By Rebecca Drew
THIS INSPIRATIONAL woman has shared her recovery from a traumatic brain injury and defied doctors who said she wouldn’t survive the night after her car was “t-boned” by a speeding vehicle – and she can now deadlift an impressive 111-kilograms in the gym.
In March 2001, mum of three Judy Godsey (57) from Charlotte, North Carolina, USA, was on the way to the supermarket when her life was changed forever. As she turned out of the street where she lives, she was hit by a speeding car that “t-boned” the vehicle she was driving. With no recollection of the traumatic event herself, an unconscious Judy was then released from the wreckage by firefighters using Jaws of Life.
The accident left Judy with an open head wound and pelvis broken in three places, she was diagnosed with a moderate to severe traumatic brain injury and developed pneumonia. Doctors told Judy’s devastated husband of 35-years, Raleigh, that she may not survive the night. Defying medics, she survived and was then in a coma for a week.
When she came out of her coma, Judy was in hospital for six-weeks, being bounced around between intensive care units and rehabilitation centres. During this time, Judy’s parents and in-laws moved into her family home to help care for her then young children, Lee (9), Will (6) and Caroline (4) as Raleigh supported her.
For a month she was unable to use her entire left side and had to learn how to walk, talk and swallow again with puréed foods. Remarkably within a year, Judy was back teaching English at the University of North Carolina Charlotte as she didn’t have any memory or cognitive problems.
“The last thing I remember about that night was leaving my house. The following is what I have been told: I turned left out of my street and was t-boned by a speeding car. Charlotte Fire Engine 16 responded to my accident. They used the Jaws of Life to remove me from my car,” said Judy.
“A physician on the way to the mall saw my accident and stopped. He found me unconscious with a bleeding head wound. He called 911, stemmed the flow of blood from my head, and called my husband.
“Raleigh took our kids to our next-door neighbours, Fran and David. Fran cared for our kids. David drove Raleigh to Carolina’s Medical Centre Emergency Department. Raleigh remembers seeing my feet sticking out of the ER bed. Devastated. He knew our lives would change forever.
“I had an open head wound, received two units of blood, and my pelvis was broken in three places. Diagnosed with a moderate-to-severe traumatic brain injury. I also developed pneumonia. Nearly 50 of our friends came to the hospital to support Raleigh.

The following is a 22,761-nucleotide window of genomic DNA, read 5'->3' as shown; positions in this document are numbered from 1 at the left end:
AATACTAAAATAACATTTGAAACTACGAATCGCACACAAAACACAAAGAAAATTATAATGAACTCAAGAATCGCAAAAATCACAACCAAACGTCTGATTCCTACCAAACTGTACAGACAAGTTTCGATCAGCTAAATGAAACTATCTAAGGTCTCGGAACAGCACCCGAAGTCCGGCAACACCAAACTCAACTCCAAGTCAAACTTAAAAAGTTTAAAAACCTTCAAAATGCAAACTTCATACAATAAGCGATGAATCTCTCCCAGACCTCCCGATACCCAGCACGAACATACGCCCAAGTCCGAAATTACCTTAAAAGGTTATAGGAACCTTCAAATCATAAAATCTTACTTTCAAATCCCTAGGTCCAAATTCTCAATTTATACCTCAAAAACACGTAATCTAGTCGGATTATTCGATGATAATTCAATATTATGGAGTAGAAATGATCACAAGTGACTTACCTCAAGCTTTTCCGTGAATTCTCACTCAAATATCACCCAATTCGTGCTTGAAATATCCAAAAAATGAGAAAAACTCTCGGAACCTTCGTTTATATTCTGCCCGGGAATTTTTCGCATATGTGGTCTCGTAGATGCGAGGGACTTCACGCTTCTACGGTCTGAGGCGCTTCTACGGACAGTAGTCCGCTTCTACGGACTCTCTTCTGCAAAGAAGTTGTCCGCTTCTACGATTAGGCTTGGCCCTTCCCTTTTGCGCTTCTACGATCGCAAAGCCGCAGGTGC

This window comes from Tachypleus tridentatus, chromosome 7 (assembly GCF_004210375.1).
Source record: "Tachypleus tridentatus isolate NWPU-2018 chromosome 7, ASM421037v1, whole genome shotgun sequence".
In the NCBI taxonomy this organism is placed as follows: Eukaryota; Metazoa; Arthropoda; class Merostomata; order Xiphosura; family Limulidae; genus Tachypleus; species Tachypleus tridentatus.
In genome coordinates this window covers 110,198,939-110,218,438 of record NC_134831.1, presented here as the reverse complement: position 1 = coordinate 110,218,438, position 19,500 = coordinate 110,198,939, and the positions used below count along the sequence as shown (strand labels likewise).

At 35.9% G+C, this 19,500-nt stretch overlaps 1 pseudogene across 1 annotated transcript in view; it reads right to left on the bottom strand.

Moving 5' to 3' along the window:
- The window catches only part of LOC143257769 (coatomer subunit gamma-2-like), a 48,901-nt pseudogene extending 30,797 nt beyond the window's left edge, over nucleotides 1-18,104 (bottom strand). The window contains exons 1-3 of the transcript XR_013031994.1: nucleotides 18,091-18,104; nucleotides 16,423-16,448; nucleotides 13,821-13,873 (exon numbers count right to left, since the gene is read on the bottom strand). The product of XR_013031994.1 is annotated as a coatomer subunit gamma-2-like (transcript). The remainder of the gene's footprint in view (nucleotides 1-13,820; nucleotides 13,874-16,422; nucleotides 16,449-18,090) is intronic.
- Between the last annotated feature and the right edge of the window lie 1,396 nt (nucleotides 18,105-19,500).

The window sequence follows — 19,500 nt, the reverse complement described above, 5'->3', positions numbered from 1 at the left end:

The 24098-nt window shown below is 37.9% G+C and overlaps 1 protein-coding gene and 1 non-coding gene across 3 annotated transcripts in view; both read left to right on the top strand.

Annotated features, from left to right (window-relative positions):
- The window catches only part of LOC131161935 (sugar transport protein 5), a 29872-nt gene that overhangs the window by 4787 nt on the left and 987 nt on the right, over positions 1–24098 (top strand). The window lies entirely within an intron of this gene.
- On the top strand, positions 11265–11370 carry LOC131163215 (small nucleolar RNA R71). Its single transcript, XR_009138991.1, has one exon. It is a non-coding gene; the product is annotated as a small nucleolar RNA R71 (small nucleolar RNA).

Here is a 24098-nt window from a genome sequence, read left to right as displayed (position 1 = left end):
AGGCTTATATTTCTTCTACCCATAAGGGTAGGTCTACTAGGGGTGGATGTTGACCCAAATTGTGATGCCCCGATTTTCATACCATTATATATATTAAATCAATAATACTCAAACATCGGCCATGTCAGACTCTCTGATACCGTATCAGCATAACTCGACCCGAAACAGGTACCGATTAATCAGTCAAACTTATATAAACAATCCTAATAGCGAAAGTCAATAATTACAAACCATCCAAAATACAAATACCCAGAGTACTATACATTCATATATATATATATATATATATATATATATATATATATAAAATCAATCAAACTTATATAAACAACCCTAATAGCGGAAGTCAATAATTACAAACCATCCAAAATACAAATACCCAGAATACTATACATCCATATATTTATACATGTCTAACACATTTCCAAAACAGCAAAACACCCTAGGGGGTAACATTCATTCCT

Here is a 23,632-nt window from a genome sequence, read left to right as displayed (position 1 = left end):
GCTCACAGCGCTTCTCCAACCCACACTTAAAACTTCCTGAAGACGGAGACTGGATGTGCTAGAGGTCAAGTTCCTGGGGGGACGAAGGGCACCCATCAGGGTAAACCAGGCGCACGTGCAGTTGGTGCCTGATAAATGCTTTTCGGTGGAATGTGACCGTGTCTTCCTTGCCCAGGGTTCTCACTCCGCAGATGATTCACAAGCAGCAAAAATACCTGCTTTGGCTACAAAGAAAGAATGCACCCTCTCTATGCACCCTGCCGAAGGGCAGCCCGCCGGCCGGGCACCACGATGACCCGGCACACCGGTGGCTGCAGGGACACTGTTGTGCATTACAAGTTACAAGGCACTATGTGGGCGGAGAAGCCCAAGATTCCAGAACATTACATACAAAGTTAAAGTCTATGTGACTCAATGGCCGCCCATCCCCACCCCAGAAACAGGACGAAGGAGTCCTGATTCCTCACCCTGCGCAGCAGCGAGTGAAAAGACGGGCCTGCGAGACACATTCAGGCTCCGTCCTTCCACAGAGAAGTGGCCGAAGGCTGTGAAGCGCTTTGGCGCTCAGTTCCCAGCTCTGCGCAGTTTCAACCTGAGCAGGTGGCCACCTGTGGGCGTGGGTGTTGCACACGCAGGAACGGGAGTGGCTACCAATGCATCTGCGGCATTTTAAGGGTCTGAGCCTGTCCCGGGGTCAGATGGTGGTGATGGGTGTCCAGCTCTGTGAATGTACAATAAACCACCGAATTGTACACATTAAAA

“When I was in the coma, I was not aware of any outside stimuli. I asked Raleigh about the coma period last night and he said that about 10 days after my accident, I had not responded to any stimuli. A physician got in my face and yelled my name. I moved my right fingers. That was the first positive sign.
“I was not aware of my coma. And my first recollections of being in the hospital were not alarming. I had a tracheotomy and a feeding tube. I did not use the left side of my body for a month. I had trouble swallowing, my food was pureed, put in moulds to resemble each food type: peas, carrots and beef.
“Once the doctors cleared me, I never looked back. I wouldn’t talk about my TBI. I didn’t want to be defined by it. I had no cognitive or memory issues.
“I loved teaching. I was good at it. My speech was a bit of a problem. I briefly explained my TBI at the beginning of each semester. Reading essays was slower. And my fine motor skills were affected. I still cannot handwrite clearly. I reverted to typing essay comments and attaching them to each paper. That took so much time.”
Struggling with her balance and muscle weakness, Judy’s friend recommended getting a personal trainer and she says that getting into fitness was the best thing she has ever done. She now trains every day and can deadlift an incredible 111kg, Judy credits fitness for helping to save her life.
“For about a year, I wished I had not survived. Living was too painful and often confusing. I felt old which was reflected in my movements and decision making,” she said.
“My daughter had surgery at age four to correct a birth defect. Laying with her in the hospital bed that might was the first time I knew why I survived. She needed her mom.
“My weak muscles contributed to my poor balance. A friend recommended a personal trainer. It was the best thing I could have done.
“TBI survivors need to regain control of some aspects of their lives. Setting goals and achieving them is empowering.
“Fitness is one way of coping with anxiety, melancholy, and isolation.”
Judy’s first fitness trainer, Betsy Maner spoke of her progress: “Judy achieved a strong, lean form, better balance and confidence in many areas. Mind over matter pretty much sums it up. Her willingness to put herself out there should be a standard for us all,”
Her current trainer, Paul Sklar said: “Judy’s progress has been nothing less than remarkable and extraordinary.”
Judy shares her fitness journey on Instagram under the handle, @judydeadlifts. Finally, she gave her words of advice to others.
“My friends are amazed at how I’ve pulled my life back together as through nothing happened,” she said.
“My message to others: Never give up.
“I had a strong support group that will helped me whether the dark day, and there were many.”
For more information see www.instagram.com/judydeadlifts